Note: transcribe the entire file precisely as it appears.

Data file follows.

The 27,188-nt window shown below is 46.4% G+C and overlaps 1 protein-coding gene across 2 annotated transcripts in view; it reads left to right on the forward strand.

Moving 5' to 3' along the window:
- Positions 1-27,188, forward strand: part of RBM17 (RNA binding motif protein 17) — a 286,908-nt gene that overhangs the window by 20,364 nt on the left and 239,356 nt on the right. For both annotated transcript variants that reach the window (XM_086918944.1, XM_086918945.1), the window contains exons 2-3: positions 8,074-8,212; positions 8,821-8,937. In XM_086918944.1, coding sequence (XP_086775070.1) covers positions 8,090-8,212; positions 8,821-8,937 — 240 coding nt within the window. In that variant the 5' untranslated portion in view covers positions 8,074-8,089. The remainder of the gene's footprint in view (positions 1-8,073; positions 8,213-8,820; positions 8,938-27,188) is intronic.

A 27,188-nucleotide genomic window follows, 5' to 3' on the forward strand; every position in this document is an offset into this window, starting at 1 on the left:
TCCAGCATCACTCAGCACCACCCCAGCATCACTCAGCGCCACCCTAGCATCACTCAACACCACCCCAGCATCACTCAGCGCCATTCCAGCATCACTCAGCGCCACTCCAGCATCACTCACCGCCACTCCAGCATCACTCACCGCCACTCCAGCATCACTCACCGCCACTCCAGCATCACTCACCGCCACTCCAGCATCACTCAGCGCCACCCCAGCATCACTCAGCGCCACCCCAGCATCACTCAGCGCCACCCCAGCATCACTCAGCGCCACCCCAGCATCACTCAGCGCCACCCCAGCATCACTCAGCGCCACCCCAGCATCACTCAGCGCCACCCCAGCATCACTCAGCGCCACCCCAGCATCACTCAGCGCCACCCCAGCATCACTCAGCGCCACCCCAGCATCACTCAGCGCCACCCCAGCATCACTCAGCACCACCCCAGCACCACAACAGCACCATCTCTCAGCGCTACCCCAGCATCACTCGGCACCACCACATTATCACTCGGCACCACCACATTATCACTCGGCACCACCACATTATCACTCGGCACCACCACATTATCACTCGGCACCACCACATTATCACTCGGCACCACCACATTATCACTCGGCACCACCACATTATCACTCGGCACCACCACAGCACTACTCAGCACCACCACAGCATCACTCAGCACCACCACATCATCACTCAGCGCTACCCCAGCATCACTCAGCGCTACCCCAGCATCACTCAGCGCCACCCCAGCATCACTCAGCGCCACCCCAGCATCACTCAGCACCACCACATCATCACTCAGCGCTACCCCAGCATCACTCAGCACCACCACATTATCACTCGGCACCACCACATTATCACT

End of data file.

The 27,188-nt window shown below is 46.4% G+C and overlaps 1 protein-coding gene across 2 annotated transcripts in view; it reads left to right on the forward strand.

Moving 5' to 3' along the window:
- Positions 1-27,188, forward strand: part of RBM17 (RNA binding motif protein 17) — a 286,908-nt gene that overhangs the window by 20,364 nt on the left and 239,356 nt on the right. For both annotated transcript variants that reach the window (XM_086918944.1, XM_086918945.1), the window contains exons 2-3: positions 8,074-8,212; positions 8,821-8,937. In XM_086918944.1, coding sequence (XP_086775070.1) covers positions 8,090-8,212; positions 8,821-8,937 — 240 coding nt within the window. In that variant the 5' untranslated portion in view covers positions 8,074-8,089. The remainder of the gene's footprint in view (positions 1-8,073; positions 8,213-8,820; positions 8,938-27,188) is intronic.

A 27,188-nucleotide genomic window follows, 5' to 3' on the forward strand; every position in this document is an offset into this window, starting at 1 on the left:
TCCAGCATCACTCAGCACCACCCCAGCATCACTCAGCGCCACCCTAGCATCACTCAACACCACCCCAGCATCACTCAGCGCCATTCCAGCATCACTCAGCGCCACTCCAGCATCACTCACCGCCACTCCAGCATCACTCACCGCCACTCCAGCATCACTCACCGCCACTCCAGCATCACTCACCGCCACTCCAGCATCACTCAGCGCCACCCCAGCATCACTCAGCGCCACCCCAGCATCACTCAGCGCCACCCCAGCATCACTCAGCGCCACCCCAGCATCACTCAGCGCCACCCCAGCATCACTCAGCGCCACCCCAGCATCACTCAGCGCCACCCCAGCATCACTCAGCGCCACCCCAGCATCACTCAGCGCCACCCCAGCATCACTCAGCGCCACCCCAGCATCACTCAGCGCCACCCCAGCATCACTCAGCACCACCCCAGCACCACAACAGCACCATCTCTCAGCGCTACCCCAGCATCACTCGGCACCACCACATTATCACTCGGCACCACCACATTATCACTCGGCACCACCACATTATCACTCGGCACCACCACATTATCACTCGGCACCACCACATTATCACTCGGCACCACCACATTATCACTCGGCACCACCACATTATCACTCGGCACCACCACAGCACTACTCAGCACCACCACAGCATCACTCAGCACCACCACATCATCACTCAGCGCTACCCCAGCATCACTCAGCGCTACCCCAGCATCACTCAGCGCCACCCCAGCATCACTCAGCGCCACCCCAGCATCACTCAGCACCACCACATCATCACTCAGCGCTACCCCAGCATCACTCAGCACCACCACATTATCACTCGGCACCACCACATTATCACT